Re: [PPLetterpress] Letter ink traps in photopolymer
- Paul W. Romaine wrote:I'm not entirely clear if ink traps were commonly
> used in metal type (foundry or hot metal) or photofont.Paul
> So my question: in taking digital types without ink traps, have you
> experienced problems? The traps are more visible at larger sizes--has
> anyone had to compensate to hide them? Has anyone tried to add traps of
> their own to faces lacking them (in non-display sizes)? Has anyone had
> problems of another sort--a trap for the unwary, so to speak??
Something further on this...
Ink traps were used in metal, but probably not commonly(?) I doubt, but
am not certain, that they were rarely used in faces designed for machine
composition. Their somewhat opposite, thorns (tiny line protuberances at
the outside angles), were used in photofilm. These would disappear with
exposure but allow the angle point to be captured correctly. I believe a
combination of the two would work well in printing with photopolymer.
When I've redone finely detailed images in the past I would normally try
to include ink traps of some sort.
I think it is a problem with photopolymer; there is a different thing
going on with the ink coverage than there is when printing with metal,
especially with high exposed line images. One thing that is more obvious
to me than it might be to a digital type designer is that the cuttings
of a metal type face are more physical and do not show in the face
itself. Ink drains, so to speak. These are obviously not a feature of
photopolymer. At least not in the similar fashion. In fact, one problem
is the ability of photopolymer to hold the ink at near below the
surface. Useful for printmakers, not so good for fine letterpress.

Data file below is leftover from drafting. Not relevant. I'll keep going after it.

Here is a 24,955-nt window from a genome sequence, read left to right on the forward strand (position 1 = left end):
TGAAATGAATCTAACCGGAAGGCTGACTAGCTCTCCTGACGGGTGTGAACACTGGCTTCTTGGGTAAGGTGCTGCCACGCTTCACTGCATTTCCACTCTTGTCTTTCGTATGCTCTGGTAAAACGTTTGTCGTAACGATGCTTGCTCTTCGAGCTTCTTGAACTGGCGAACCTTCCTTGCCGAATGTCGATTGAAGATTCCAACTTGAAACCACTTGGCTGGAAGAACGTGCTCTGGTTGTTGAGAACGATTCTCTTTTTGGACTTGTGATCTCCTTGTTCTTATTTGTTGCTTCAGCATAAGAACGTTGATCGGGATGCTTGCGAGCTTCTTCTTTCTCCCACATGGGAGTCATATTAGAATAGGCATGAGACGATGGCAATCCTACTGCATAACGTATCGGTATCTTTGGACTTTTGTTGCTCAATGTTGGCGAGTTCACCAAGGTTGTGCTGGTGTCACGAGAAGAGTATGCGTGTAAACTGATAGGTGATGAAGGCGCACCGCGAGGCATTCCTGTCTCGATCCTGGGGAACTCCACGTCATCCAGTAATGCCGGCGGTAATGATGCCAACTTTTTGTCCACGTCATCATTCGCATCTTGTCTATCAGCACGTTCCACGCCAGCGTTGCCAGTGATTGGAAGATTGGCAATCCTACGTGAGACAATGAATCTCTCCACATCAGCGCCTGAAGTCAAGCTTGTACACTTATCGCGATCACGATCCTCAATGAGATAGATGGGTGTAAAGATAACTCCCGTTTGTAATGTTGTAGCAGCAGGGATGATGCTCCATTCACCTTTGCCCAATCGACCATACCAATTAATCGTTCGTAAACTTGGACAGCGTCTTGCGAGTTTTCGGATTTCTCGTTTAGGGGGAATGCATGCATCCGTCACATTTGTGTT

As I mentioned, I am currently engaged in the conversion of a relatively unknown metal foundry face into digital and I am particularly concerned with these old-technology type design techniques and how they might be well applied to photopolymer reproduction. Since this is a display face and meant for use at larger sizes, any trapping has to be quite subtle, but perhaps in a different way than was done with metal type. Or at least, in a different way than in the stylistic appropriation of Christian's font. But, at least, he brought it to fro.
> In answer to Matt's thought about using mat foil: IJan,
> use Kreene foil (is that mat?) and no glass right now.
Apologies for my belated reply to this question: Yes, I think it's
called Kreene foil and is a vital part of the system, not only when
exposing the plates using a traditional setup with UV tubes but even
more so when using a UV point light source, like Theimers, NuArcs, Olecs
and the like. Harold Kyle @ Boxcar Press (on the list) sells it,
together with alot of other fine printing pressroom supplies, should you
run out of it.
Regarding halftones I agree with Katie's recent post. Extremely high
quality fine halftone work can be carried out using a letterpress
printing press but since the eclipse of specialty makeready systems,
like Permaton and chalk overlays, you probably wouldn't want to do it
anyway. If you aim for halftones a better investment would be an
entry-level offset press, like some of AB Dick's earlier models, which
can be bought for very modest prices.
Regarding the Windmill, you shouldn't be afraid, but merely keep a
healthy respect for it, and any other motorized presses. Even with all
the guards working fine, a platen press can hurt you very badly, and is
perhaps more dangerous than a cylinder press. Should you aim for a
Windmill - which indeed is a remarkable press of which I own two - never
work by it when you are out of shouting distance to someone until you
are very, very experienced.
All the best,